Some big themes come up in Federico's work such as injustice, soul sacrifice, addiction and strangelove.  He see's underground and experimental cinema as a force to be appreciated by a bigger international mainstream audience. ''I like the idea of treating the audience to a chaotic, compelling aesthetic, to scramble their brains. I want to show them an uncomfortable time, I feel they can take it. They are not as innocent as they look.''

Loon has a random mix of stoned, catatonic moments, mixed with subliminal Kubrick messages, which then switch to troubled intimate teenage situations in bedrooms, somewhere their parents cant hear them, ''the film is just a glorious unmade bed.''
Most importantly the film is fun and trashy but intriguing in a deeper way, full of nonlinear narlyness. At the centre lies the films Dismaland pop-culture, main character Charlie Sheen is a petty thief, tied in a folie a deux relationship with his sinister older cousin Georgia. Suddenly his chaotic life style reaches a climax, ''this movie will make you take your mom to court''. 

Authenticity of expression is a non-actors main virtuosity, meaning they are in the NOW, you can call it Zen filmmaking, they dont care about pretending to be someone else, there's no strings attached and they definitely dont give a fuck about the directors vision. But they are self-serving to express themselves, knowing that this is the only movie they will ever be in. Sometimes they use real drugs on camera to get in touch with their anxieties and phobias, and the effect is so voyeuristic it's uncomfortable viewing.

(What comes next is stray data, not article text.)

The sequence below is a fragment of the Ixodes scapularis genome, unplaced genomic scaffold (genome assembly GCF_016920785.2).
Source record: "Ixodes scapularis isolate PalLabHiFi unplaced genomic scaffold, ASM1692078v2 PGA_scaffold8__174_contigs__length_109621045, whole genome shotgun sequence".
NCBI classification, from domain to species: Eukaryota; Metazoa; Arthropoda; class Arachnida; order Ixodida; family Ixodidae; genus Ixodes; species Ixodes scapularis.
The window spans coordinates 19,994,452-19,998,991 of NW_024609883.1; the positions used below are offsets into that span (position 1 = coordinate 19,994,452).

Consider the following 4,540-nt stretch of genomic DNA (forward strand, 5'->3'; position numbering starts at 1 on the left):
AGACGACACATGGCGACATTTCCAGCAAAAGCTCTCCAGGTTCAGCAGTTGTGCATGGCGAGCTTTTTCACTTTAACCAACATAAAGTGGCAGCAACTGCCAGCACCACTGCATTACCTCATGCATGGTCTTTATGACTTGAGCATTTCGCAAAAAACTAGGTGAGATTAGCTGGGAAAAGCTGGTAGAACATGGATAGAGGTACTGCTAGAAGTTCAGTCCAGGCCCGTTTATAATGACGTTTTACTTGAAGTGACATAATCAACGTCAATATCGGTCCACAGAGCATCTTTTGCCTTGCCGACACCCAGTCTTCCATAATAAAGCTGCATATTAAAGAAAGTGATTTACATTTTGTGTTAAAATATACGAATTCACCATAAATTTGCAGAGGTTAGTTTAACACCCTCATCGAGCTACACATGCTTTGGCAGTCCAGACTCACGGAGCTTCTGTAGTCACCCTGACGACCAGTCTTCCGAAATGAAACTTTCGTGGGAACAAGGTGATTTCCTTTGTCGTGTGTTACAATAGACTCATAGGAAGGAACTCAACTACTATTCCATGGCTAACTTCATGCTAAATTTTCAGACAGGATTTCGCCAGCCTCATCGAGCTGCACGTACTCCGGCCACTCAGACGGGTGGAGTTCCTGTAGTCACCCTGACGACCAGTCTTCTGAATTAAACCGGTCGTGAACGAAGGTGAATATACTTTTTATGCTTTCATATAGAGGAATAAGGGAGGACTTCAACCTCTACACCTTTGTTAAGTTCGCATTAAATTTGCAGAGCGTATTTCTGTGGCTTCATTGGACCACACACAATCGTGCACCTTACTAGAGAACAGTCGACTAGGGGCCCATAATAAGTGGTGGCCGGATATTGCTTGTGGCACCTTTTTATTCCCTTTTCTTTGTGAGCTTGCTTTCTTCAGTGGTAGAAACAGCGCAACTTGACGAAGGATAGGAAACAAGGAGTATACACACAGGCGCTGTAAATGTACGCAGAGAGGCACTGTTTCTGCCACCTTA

Loon is his 3rd feature film in a body of work that is strangely cohesive and definite for such a new artist. His identity is so embossed boldly onto each film that it feels less like something he created and more like an extension of himself.

In art-house films, ambiguity and uneasiness is much more involved on a personal level, 
The big plus from the filmmakers point of view is that he has completed the movie he dreamed of and since it was zero-budget if the film bombs financially it doesn't matter.
It's a long list of filmmakers living the cinema dream this way, film outlaws such as Jim Jarmusch, Larry Clark, John Cassevetes, Todd Haynes, Abel Ferrara, Alex Holdridge and all the way to the present day.